BREAKING: Prime German Paper: Syrian Rebels Committed Houla Massacre
The prime German daily, the center-right Frankfurter Allgemeine Zeitung, has a new report (in German) about the Houla massacre. The author is Rainer Hermann who studied and speaks Arabic, Turkish and Farsi. Hermann also has a PhD in economics and wrote his thesis about the modern Syrian social history. He currently lives in Abu Dhabi and has been reporting from the Middle East for over 22 years.
What follows is a translation of the relevant parts of his report, which is datelined from Damascus, about the Houla massacre:
Syrian opposition members who are from that region were during the last days able to reconstruct the most likely sequence of events based on accounts from authentic witnesses. Their result contradicts the pretenses from the rebels who had accused regime allied Shabiha they alleged were acting under the protection of the Syrian army. As opposition members who reject the use of lethal force were recently killed or at least threatened, the opposition members [talking to me] asked that their names be withheld.
The massacre of Houla happened after Friday prayers. The fighting started when Sunni rebels attacked three Syrian army checkpoints around Houla. These checkpoints were set up to protect the Alawi villages around the predominantly Sunni Houla from assaults.
One attacked checkpoint called up units from the Syrian army, which has barracks some 1500 meters away, for help and was immediately reinforced. Dozens of soldiers and rebels were killed during the fighting around Houla which is said to have lasted about 90 minutes. During these fights the three villages were closed off from the outside world.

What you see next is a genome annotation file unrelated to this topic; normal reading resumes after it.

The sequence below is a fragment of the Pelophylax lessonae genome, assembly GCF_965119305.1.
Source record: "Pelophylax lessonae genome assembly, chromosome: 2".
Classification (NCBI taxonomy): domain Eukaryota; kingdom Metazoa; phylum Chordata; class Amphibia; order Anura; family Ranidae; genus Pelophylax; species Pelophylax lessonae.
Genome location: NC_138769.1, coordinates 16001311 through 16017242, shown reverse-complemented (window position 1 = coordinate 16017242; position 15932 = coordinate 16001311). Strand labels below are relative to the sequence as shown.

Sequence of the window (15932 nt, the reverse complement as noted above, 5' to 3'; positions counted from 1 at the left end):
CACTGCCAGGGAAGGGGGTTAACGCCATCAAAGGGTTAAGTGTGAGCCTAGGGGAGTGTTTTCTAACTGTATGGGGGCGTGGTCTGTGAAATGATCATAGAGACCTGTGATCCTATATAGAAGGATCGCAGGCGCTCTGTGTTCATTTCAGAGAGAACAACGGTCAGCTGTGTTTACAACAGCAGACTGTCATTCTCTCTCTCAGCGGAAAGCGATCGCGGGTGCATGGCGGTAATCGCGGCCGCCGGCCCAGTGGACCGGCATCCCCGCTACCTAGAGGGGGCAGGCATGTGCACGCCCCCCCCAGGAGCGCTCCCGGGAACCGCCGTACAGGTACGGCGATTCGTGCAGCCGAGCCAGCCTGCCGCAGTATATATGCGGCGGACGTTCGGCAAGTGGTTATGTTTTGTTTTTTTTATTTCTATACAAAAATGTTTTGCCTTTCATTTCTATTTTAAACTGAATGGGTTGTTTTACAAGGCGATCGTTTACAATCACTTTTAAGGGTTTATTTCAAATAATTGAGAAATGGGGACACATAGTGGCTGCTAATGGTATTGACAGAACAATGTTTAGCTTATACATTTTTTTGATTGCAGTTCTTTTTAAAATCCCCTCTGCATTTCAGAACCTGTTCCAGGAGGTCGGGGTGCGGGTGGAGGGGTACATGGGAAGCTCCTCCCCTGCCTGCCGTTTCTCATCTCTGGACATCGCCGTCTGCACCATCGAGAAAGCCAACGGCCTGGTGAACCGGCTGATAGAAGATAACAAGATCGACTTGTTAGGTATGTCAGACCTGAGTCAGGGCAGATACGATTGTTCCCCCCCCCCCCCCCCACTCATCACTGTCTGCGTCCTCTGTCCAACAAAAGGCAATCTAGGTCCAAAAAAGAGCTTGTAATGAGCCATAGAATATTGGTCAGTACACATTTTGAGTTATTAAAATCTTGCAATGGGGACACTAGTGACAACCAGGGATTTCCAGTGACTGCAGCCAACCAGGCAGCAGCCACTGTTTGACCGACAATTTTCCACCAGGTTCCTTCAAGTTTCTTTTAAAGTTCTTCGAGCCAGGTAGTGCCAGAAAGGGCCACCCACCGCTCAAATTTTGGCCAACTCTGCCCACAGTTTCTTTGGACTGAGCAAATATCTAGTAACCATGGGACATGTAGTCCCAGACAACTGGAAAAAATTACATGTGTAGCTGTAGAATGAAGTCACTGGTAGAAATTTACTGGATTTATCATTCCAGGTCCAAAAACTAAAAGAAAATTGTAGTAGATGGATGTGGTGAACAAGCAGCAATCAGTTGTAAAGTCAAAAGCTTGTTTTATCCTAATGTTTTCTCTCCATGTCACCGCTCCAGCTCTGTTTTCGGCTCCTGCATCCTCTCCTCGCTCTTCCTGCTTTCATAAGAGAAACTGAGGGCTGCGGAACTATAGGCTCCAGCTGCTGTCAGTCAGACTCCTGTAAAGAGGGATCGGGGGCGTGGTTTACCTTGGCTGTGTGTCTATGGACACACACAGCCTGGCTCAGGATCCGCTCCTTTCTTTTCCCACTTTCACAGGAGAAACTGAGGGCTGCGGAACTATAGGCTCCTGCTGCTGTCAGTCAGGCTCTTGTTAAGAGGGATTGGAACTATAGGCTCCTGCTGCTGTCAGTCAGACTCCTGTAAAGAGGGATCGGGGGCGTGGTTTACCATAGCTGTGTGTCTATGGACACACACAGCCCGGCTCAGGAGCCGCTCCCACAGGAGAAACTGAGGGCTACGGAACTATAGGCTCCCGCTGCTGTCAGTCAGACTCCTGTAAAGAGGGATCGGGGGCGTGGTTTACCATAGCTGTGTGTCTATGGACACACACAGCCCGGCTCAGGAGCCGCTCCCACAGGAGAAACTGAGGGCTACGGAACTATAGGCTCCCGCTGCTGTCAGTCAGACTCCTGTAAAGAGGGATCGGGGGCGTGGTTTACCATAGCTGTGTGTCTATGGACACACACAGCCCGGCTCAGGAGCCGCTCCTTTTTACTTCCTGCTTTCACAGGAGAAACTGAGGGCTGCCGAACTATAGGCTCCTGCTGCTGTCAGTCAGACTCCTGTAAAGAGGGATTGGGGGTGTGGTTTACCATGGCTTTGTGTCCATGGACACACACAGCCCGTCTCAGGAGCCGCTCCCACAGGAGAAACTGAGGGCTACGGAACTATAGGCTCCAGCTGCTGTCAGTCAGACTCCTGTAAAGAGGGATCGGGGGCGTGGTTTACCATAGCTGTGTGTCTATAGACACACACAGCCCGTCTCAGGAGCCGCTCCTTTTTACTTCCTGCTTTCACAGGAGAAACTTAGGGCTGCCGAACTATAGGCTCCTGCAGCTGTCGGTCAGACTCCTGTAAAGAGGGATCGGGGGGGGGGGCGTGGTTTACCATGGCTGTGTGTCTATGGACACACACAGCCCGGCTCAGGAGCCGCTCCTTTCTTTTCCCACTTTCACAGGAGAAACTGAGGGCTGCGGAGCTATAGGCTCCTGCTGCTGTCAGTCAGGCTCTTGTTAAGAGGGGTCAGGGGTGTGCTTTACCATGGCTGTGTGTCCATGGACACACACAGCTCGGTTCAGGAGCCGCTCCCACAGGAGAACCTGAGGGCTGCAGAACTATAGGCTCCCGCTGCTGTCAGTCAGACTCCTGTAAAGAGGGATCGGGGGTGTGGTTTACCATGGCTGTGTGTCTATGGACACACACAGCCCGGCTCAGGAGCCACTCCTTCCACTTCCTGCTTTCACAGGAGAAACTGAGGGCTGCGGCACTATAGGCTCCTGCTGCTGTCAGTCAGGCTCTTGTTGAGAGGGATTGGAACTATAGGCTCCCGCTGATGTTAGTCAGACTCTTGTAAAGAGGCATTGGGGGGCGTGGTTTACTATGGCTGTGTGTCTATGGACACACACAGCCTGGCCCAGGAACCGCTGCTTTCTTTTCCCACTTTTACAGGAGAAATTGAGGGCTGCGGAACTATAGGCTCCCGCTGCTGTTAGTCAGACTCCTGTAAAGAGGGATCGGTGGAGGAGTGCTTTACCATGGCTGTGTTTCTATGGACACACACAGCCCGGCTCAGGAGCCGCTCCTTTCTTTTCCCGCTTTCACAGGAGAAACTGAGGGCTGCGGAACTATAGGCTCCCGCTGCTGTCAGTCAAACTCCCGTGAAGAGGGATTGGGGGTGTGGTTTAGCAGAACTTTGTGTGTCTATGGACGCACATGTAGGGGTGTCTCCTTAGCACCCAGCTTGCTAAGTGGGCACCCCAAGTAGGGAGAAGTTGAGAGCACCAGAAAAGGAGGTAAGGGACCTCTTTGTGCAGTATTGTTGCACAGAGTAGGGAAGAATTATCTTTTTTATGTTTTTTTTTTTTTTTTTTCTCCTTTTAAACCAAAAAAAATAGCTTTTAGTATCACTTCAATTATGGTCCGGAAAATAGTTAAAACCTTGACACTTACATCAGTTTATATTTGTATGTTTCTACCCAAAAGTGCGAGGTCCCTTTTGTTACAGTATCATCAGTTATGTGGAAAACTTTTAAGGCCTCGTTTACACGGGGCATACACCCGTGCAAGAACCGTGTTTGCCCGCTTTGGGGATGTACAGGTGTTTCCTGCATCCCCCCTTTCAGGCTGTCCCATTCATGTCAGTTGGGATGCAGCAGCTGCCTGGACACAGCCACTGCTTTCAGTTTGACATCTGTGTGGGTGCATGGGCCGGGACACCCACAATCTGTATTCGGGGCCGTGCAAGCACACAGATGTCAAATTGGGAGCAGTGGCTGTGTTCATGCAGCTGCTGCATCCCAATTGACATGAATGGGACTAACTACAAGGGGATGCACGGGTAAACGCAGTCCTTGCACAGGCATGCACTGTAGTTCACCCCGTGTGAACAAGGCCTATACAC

According to the witness accounts the massacre happened during this timeframe. Killed were nearly exclusively families from the Alawi and Shia minorities in Houla which has a more than 90% Sunni population. Several dozen members of one extended family, which had in recent years converted from Sunni to Shia believe, were slaughtered. Also killed were members of the Alawi family Shomaliya and the family of a Sunni member of parliament who was [by the rebels] considered a government collaborator. Members of the Syrian government confirmed this version but pointed out that the government committed to not publicly speak of Sunnis and Alawis. President al-Assad is Alawi while the opposition is overwhelmingly from the Sunni population majority.
While I do not agree with the FAZ’s general editorial positions, I have followed Rainer Hermann reports for years. In my view he is an very reliable and knowledgeable reporter who would not have written the above if he had doubts or no additional confirmation about what he was told by the opposition members he talked to.